February 10, 2022
On the shore of the Nantucket Sound in Dennisport sits a restaurant named among the 100 Most Scenic Restaurants in America by OpenTable. Many consider this restaurant the best on the Cape: The Ocean House.
The critically acclaimed venue offers fine cocktails, breathtaking views, organically farmed ingredients, and locally sourced seafood. In many ways, Morgan Ward is the great and powerful man behind the curtain, as the restaurant’s exclusive supplier of oysters from his family’s oyster farm (@QuivettFamilyOysters on IG).
Morgan joined us via Zoom during our second class to discuss the family business – what he describes as living a dream. Maybe I’m a sucker for sunsets on the Cape or perhaps for children smiling over the same activities that once excited their ancestors, but, if you’re like me, a scroll through their Instagram feed will leave you with a longing for a simpler existence by the sea you never knew you had. And then, Morgan confirmed it: “The worst day on the flats beats the best day working for somebody else.” He smiled coyly, as if he had revealed a secret.
But the beauty of oyster farming is no secret. In fact, he admitted there is a “hot status” attached to the trade as of late, with many eager to get sand in their shoes to be able to say they do it. In the early days of oyster farming, there was less interest in the labor of love than there was acreage available. Today the case is nearly the opposite.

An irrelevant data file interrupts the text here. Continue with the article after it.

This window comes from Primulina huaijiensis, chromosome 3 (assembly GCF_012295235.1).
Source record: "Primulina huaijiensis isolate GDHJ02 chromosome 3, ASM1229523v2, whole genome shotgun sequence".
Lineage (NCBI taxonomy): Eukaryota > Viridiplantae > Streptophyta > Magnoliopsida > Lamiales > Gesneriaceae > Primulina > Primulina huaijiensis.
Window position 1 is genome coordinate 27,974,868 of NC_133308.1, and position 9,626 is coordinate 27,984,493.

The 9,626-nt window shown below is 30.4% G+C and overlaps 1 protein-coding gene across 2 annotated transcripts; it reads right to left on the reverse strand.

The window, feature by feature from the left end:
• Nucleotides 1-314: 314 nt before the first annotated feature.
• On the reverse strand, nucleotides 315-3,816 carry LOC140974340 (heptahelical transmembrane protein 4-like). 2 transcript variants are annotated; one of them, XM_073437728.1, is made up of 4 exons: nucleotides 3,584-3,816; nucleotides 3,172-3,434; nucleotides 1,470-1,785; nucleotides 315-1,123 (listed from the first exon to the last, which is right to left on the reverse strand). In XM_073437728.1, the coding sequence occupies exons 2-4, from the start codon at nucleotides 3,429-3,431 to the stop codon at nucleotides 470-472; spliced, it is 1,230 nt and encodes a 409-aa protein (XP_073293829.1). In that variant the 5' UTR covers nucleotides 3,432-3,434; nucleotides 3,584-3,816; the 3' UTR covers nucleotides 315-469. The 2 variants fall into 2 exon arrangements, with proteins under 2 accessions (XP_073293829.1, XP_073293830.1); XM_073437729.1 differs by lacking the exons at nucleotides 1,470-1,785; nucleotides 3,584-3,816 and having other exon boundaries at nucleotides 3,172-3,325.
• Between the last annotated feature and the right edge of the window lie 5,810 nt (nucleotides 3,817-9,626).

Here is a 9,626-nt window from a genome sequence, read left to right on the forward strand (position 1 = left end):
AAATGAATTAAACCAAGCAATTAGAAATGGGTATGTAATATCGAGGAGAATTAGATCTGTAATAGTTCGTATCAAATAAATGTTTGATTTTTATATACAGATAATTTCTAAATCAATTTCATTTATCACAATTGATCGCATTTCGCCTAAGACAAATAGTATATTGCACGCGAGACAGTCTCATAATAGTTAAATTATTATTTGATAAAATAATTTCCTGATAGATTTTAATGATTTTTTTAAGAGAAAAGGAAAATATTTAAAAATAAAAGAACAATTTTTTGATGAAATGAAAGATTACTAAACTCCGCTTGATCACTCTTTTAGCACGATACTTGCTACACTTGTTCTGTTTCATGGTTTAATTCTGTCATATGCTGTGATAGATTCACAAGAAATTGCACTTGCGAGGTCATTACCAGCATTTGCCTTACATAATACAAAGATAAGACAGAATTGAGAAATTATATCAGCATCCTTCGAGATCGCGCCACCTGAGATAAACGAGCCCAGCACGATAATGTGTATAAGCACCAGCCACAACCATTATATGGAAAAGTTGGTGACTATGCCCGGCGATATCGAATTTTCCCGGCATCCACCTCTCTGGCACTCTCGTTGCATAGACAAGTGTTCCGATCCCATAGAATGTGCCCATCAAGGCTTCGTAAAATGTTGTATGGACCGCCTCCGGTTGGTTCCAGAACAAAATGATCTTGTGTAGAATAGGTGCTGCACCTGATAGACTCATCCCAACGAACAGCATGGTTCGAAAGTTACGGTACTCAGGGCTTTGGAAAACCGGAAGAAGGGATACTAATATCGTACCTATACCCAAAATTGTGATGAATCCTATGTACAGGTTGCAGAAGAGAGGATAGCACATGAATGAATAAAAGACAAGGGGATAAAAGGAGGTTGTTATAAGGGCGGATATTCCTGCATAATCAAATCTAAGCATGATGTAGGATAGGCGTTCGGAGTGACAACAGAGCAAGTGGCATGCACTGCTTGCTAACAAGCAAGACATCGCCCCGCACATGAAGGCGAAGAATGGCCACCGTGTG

Massachusetts has 351 cities and towns, of which, 70 are coastal communities. Of those, as Morgan explained, many are limited for hosting such an operation. The “blue economy,” or the exchange of ocean resources for economic growth, is essential for the protection of livable wages out on the Cape. Much like the ocean for which the economy is named, though, the oyster industry is not without unrelenting waves.
Oysters have the remarkable ability to improve water quality. Supporting oyster sales via market or restaurant means supporting an industry that leaves the ocean in a better condition than before. However, a single nor’easter in a season can kick up enough sand to completely wipe out oyster larvae or seed. Rising water temperatures can also impact survival. And aside from the threats from Mother Nature, levels of pollution can limit opportunities for raising viable oysters.
Our conversation with Morgan afforded us an invaluable perspective and validated our reasons for wanting to tell this story in the first place.
To wrap-up the meeting, East Coast regions were then assigned to pairs of crew members tasked with delivering presentations on the aquaculture, oyster production, and potential contacts in that area. Our crew member, Danielle Schwartz (Graduate Assistant) from UConn, was asked to deliver a presentation on the impact of oysters in our ecosystem.
This industry persists against countless odds. It is not lost on me that the individuals who invest their time and attention to raise world-renowned shellfish are among the rarest gems of all. As we continue in our production journey, I look forward to meeting them.